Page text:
The recent release of President Trump’s 2018 budget set off a social media firestorm. While the budget proposal is not a legally binding document, it does function as a blueprint of sorts, one that signals the President’s priorities, values, and vision for America.
As a former teacher serving at a public school where many of my students were from already struggling communities, I’ve got some serious concerns. And as a person of faith, I can say this definitively: the President’s Budget does not reflect my values.
Budget cuts aside — which include deep cuts to Education (14%) and Health and Human services (18%) — most headlines revolved around the comments of White House Budget Director, Mick Mulvaney. This exchange was particularly concerning:
Mulvaney just said Meals on Wheels “sounds great” but it’s one of those programs “not showing any results” —via @MSNBC pic.twitter.com/KYHAnFdcUd
— Kyle Griffin (@kylegriffin1) March 16, 2017
The President believes he can justify these cuts, on some very legalistic level, by saying each program targeted for cuts “doesn’t work”. But Americans living in poverty will pay the price for these shallow justifications — especially American school children, people with disabilities, and elderly citizens who lack families that would traditionally provide care for them.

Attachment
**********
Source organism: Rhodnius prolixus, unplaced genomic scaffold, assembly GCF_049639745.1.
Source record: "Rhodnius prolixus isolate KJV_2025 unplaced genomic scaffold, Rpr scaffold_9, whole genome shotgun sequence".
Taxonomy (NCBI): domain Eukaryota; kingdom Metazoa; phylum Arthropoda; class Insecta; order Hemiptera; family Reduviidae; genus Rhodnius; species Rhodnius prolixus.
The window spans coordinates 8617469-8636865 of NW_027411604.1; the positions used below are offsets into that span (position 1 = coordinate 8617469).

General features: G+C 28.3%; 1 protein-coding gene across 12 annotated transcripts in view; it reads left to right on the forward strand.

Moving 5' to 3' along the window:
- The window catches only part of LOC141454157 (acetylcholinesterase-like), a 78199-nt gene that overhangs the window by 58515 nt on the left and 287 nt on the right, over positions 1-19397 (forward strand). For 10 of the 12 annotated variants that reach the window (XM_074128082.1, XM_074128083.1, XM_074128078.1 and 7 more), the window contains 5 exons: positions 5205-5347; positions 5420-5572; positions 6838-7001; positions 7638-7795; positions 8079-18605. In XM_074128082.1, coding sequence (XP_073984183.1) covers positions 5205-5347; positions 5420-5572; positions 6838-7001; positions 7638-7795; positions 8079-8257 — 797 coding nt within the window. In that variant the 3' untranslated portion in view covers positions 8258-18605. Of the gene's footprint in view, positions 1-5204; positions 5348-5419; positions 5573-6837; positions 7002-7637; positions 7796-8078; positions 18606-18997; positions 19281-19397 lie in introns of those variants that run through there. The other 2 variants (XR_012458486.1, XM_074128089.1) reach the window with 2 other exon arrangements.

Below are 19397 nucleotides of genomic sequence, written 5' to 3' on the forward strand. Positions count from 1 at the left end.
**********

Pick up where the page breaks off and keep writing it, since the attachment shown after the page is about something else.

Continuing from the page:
At the middle school where I taught in DC, students regularly relied on before and after school meals and programming because they and their families had no other option. Often, these children were often homeless or their parents worked multiple jobs out of necessity and could not be present with them after school. Across the entire district, over 26,000 students participate in some form of afterschool programming. Of those students, roughly 5,600 are able to participate because of federal funding — funding that the President now wants to cut.
In Texas, where I live now, over 106,000 students will lose access to afterschool programming if the President has his way. Nationally, that number sits at 1.6 million.
The President or Mr. Mulvaney can claim these programs don’t work, and if Congress agrees, we will quickly learn what happens when those resources are taken away. These lessons will be learned at the expense of hungry students and elderly or disabled citizens across America.
As a former teacher and active person of faith, I stand with The Expectations Project and urge leaders in Congress to guide the Administration away from these harmful and extreme cuts.
Matt Worthington is a former district education technology administrator for KIPP Austin Public Schools and DC Public Schools. He also served as a special education teacher in DC Public Schools prior to working as an administrator. He resides in Austin, TX with his wife, Jess, and their two girls, Amelia and Giselle. He holds a Master’s in Education from George Mason University and is currently studying public policy at UT Austin’s LBJ School of Public Affairs.
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